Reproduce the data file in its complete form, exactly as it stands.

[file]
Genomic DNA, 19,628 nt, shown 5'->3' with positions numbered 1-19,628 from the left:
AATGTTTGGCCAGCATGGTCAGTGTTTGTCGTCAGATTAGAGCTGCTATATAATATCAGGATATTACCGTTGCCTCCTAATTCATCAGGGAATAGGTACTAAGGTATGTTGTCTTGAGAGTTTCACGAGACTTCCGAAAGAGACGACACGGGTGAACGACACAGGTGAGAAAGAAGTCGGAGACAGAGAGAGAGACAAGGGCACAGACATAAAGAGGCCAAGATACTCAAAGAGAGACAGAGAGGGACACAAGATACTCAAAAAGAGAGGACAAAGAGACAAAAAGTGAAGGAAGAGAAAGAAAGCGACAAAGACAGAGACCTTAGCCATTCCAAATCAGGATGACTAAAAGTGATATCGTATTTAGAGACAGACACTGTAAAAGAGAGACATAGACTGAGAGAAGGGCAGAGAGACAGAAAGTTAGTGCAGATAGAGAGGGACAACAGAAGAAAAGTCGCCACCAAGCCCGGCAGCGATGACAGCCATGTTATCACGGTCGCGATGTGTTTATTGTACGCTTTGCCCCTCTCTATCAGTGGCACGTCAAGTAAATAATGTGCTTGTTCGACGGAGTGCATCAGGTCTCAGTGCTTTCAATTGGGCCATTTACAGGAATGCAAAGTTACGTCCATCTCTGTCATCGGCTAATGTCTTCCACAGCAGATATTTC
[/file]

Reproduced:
Genomic DNA, 19,628 nt, shown 5'->3' with positions numbered 1-19,628 from the left:
AATGTTTGGCCAGCATGGTCAGTGTTTGTCGTCAGATTAGAGCTGCTATATAATATCAGGATATTACCGTTGCCTCCTAATTCATCAGGGAATAGGTACTAAGGTATGTTGTCTTGAGAGTTTCACGAGACTTCCGAAAGAGACGACACGGGTGAACGACACAGGTGAGAAAGAAGTCGGAGACAGAGAGAGAGACAAGGGCACAGACATAAAGAGGCCAAGATACTCAAAGAGAGACAGAGAGGGACACAAGATACTCAAAAAGAGAGGACAAAGAGACAAAAAGTGAAGGAAGAGAAAGAAAGCGACAAAGACAGAGACCTTAGCCATTCCAAATCAGGATGACTAAAAGTGATATCGTATTTAGAGACAGACACTGTAAAAGAGAGACATAGACTGAGAGAAGGGCAGAGAGACAGAAAGTTAGTGCAGATAGAGAGGGACAACAGAAGAAAAGTCGCCACCAAGCCCGGCAGCGATGACAGCCATGTTATCACGGTCGCGATGTGTTTATTGTACGCTTTGCCCCTCTCTATCAGTGGCACGTCAAGTAAATAATGTGCTTGTTCGACGGAGTGCATCAGGTCTCAGTGCTTTCAATTGGGCCATTTACAGGAATGCAAAGTTACGTCCATCTCTGTCATCGGCTAATGTCTTCCACAGCAGATATTTC